Research says Candidates with a high adaptability quotient are enthusiastic and positive when discussing how they navigated challenges and effectively responded to change.
So we all must thrive to develop our adaptability quotient level to a higher level.
By that time, you may be knowing the importance of adaptability quotient.
But the million-dollar question is how do we improve it?
To some extent, you can say, AQ is down to personality.
After all, because of so many reasons some of us thrive on change and facing new challenges, while others prefer things to remain the same.
Even if some of you naturally avoids any upcoming change, that doesn’t mean you can’t develop your adaptability quotient. Just like your IQ and EQ, adaptability quotient can also be improved through sheer commitment and practice. Visualize it like a muscle: the more you exercise it, the stronger it gets and over time more efficient it becomes.
To mprove your adaptability quotient, you must remember certain things
As per as AQ is concerned, Natalie Fratto, vice-president at Goldman Sachs and AQ expert describes three ways through which you can improve your AQ.
I) Instead of asking “Tell me about yourself, change it to “What if” questions. Asking yourself “what if…” questions, prompts your brain to pre-empt what could happen before it actually occurs. This “what if” question force our brains to get into gear, and helps us better adapt to changes if they do arise. As we know change is inevitable, thinking about what that change might look like and how we’ll handle it can give us a big advantage.
II) Active unlearning. Always challenge your mindset, find out new possibilities, link with new information. As quoted by Mahatma Gandhi “I must reduce myself to zero” .Its like override data with new information like a computer running a disk clean-up.As Our adaptability is not fixed,” Fratto emphasizes: “Each of us has the capacity to improve through dedication and hard work.”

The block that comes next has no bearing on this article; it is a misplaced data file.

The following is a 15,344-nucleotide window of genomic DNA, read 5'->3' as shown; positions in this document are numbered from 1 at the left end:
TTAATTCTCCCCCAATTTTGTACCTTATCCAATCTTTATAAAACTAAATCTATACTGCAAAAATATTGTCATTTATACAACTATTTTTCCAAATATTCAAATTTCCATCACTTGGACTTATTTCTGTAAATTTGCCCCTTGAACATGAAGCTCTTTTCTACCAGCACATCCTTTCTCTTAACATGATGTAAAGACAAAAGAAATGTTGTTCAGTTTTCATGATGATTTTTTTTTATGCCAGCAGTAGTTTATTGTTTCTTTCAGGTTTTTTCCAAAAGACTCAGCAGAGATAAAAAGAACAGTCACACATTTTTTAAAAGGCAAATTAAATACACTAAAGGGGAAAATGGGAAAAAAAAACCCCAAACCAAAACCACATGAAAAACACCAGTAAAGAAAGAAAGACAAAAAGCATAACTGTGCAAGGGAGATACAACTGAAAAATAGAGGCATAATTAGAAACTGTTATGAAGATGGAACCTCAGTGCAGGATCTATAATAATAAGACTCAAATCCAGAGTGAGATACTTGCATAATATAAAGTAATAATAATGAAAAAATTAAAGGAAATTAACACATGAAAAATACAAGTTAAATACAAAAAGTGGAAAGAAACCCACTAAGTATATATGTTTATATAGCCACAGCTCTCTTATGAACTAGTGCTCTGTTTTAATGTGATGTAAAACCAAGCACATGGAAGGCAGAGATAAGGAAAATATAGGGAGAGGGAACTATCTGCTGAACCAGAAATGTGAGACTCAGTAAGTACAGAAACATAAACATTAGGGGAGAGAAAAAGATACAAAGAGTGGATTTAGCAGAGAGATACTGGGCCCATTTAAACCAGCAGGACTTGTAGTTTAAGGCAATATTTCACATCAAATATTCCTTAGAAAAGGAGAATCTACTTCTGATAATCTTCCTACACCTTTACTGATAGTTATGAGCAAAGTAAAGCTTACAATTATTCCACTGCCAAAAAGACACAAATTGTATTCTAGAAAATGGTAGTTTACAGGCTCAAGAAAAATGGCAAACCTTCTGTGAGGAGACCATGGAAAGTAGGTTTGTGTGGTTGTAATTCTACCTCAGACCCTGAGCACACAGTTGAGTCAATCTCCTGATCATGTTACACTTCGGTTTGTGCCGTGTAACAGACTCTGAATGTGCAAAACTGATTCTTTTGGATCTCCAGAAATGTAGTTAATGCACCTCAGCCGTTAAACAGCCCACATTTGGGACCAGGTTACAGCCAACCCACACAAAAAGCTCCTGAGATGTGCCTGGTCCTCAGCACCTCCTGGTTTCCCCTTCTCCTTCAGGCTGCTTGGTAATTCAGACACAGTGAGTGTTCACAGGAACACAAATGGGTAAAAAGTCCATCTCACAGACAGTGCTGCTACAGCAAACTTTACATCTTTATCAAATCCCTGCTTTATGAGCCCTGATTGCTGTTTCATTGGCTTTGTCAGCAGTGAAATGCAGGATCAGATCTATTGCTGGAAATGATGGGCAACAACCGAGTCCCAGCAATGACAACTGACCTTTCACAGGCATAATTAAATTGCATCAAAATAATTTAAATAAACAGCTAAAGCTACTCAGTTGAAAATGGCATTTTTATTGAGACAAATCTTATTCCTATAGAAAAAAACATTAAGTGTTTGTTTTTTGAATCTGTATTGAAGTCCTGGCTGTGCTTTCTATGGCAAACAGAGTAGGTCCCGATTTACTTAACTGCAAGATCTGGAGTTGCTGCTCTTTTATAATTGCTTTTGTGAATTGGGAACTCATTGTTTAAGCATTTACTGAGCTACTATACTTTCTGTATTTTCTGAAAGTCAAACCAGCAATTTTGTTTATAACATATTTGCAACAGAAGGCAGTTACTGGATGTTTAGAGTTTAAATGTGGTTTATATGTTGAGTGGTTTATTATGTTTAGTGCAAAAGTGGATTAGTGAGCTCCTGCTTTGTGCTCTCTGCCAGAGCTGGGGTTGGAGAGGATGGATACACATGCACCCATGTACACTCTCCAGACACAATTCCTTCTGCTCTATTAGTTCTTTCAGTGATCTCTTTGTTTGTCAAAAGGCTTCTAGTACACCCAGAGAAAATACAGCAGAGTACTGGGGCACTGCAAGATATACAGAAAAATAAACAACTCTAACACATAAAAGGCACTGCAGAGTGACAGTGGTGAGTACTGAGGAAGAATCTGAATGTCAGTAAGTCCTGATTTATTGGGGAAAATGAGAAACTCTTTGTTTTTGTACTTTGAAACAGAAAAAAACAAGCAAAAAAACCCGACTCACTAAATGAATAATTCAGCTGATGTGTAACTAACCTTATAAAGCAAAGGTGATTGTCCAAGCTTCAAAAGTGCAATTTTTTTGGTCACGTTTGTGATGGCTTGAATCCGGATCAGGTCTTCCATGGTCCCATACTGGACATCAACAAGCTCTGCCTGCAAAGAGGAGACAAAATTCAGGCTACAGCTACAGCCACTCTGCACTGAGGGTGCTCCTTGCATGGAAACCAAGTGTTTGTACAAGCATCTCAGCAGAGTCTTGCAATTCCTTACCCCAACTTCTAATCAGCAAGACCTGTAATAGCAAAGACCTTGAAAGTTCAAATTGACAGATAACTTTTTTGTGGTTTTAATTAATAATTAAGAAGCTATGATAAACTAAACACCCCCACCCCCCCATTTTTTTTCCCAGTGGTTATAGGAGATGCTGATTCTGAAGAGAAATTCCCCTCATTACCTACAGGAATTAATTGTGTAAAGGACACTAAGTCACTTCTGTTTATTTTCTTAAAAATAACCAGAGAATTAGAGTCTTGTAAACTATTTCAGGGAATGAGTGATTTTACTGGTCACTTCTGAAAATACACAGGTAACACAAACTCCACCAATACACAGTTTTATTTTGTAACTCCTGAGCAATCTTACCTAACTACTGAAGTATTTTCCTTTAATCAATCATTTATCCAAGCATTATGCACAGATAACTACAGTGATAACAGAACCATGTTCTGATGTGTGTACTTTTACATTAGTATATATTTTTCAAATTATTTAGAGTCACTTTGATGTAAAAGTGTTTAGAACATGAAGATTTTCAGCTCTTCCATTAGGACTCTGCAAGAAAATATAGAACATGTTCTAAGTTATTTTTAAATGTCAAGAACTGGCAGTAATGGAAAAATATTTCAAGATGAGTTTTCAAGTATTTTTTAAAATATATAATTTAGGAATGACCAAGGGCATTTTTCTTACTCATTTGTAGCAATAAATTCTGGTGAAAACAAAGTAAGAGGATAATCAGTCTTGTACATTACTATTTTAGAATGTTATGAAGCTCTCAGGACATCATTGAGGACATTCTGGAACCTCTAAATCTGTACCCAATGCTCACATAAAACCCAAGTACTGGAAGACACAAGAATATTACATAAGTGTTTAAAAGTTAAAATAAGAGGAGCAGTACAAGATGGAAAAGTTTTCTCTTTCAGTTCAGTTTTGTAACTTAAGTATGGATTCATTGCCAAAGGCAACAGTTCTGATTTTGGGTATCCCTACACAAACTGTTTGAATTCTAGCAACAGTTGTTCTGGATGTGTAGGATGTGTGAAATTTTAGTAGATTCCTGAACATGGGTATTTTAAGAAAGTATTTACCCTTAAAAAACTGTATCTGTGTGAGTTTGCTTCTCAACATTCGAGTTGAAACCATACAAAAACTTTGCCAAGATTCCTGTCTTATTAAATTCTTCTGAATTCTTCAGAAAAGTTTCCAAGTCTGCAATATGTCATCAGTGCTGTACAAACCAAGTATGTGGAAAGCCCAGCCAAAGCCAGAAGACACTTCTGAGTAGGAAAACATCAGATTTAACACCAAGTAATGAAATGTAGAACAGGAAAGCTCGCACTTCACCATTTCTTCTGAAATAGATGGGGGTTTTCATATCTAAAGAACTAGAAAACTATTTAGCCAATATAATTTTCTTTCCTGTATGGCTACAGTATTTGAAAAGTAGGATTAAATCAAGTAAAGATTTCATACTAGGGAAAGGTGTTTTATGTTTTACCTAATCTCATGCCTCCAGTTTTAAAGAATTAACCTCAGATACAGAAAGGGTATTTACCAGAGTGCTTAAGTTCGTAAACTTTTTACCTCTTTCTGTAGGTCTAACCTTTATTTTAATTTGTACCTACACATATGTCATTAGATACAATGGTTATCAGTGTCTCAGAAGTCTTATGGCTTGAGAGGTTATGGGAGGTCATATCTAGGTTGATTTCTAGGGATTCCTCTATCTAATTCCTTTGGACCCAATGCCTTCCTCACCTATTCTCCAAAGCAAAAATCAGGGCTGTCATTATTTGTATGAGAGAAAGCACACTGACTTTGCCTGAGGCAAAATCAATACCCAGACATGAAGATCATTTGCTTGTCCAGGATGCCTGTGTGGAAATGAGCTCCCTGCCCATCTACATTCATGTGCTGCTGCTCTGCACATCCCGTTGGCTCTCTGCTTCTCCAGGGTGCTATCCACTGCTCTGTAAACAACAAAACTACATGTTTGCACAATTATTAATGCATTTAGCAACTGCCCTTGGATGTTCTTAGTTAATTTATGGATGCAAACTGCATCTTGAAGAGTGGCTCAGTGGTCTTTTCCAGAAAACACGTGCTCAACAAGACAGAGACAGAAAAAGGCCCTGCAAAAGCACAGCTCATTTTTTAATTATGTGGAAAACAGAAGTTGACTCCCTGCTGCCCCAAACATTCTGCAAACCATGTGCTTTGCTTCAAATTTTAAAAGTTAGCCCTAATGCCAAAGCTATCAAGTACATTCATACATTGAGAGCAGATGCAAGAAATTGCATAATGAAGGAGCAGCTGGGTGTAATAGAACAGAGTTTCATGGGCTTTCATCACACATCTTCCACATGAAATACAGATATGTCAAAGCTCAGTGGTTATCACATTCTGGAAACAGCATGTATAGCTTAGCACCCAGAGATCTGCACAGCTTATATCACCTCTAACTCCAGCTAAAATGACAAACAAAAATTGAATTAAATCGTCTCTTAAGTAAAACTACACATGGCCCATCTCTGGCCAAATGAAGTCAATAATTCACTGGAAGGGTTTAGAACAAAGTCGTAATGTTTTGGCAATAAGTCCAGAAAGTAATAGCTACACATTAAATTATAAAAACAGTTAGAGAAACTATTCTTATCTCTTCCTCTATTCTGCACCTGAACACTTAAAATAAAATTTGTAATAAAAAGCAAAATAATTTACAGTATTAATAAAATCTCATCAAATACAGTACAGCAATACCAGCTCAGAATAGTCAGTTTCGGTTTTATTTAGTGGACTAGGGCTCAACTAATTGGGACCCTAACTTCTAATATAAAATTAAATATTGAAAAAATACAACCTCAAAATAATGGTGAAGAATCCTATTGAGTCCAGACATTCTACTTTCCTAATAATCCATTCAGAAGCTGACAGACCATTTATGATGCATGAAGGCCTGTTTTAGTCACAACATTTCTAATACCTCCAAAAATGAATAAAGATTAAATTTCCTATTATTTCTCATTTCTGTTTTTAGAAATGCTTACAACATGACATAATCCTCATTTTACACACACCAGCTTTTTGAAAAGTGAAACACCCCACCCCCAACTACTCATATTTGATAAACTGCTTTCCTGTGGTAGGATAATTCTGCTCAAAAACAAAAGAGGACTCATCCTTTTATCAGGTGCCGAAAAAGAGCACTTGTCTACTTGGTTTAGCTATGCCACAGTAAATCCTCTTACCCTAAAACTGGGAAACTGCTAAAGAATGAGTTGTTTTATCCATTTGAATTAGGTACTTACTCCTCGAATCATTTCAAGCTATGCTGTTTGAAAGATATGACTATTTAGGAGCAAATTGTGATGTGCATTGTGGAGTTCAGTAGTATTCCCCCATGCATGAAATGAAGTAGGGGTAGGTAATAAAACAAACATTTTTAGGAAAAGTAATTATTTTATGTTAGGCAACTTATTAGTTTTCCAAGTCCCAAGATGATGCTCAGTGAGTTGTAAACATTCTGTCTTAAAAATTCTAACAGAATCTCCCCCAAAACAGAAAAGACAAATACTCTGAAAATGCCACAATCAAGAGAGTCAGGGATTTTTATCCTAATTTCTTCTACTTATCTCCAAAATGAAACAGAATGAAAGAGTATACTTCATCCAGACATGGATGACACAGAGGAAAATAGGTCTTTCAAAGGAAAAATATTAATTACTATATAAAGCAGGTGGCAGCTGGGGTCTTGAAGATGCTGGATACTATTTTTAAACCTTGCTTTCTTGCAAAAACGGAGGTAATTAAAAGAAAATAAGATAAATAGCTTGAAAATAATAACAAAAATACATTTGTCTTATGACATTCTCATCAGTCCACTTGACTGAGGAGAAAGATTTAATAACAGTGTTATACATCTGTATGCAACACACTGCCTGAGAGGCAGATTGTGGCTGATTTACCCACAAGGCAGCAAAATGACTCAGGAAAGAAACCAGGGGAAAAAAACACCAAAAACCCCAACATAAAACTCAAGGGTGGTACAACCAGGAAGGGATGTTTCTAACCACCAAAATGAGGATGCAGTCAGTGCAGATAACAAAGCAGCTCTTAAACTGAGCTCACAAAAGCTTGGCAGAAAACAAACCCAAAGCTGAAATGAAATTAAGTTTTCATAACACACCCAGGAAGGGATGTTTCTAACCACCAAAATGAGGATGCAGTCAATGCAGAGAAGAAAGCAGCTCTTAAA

III) Prioritizing exploration over exploitation.. To never fall too far in love with your wins, but rather continue to proactively seek out what might kill you next. Instead of exploiting past successes, we should be exploring new ones, striving to be in “a state of constant seeking”: What’s around the corner? What struggles might we face? How can we improve?
In life, the only thing we can be sure of is that change is coming. It’s unavoidable and out of our control. Like coronavirus pandemic. It’s unexpected. But comes. A major shift in the world environment. A major change. But we have to adapt to it. All we can do is ensure we’re able to adapt to it when it comes.
In his bestselling book ‘Who Moved My Cheese?’, Dr. Spencer Johnson illustrates the importance of being able to deal with unexpected change.
“That what you are afraid of is never as bad as you imagine. The fear you let build up in your mind is worse than the situation that actually exists.”
You can not but avoid adaptability quotient as its going to be new normal in coming year, which we can better understand from English naturalist, geologist and biologist, Charles Darwin‘s famous quote:
“It is not the strongest of the species that survives, nor the most intelligent. It is the one that is most adaptable to change.” .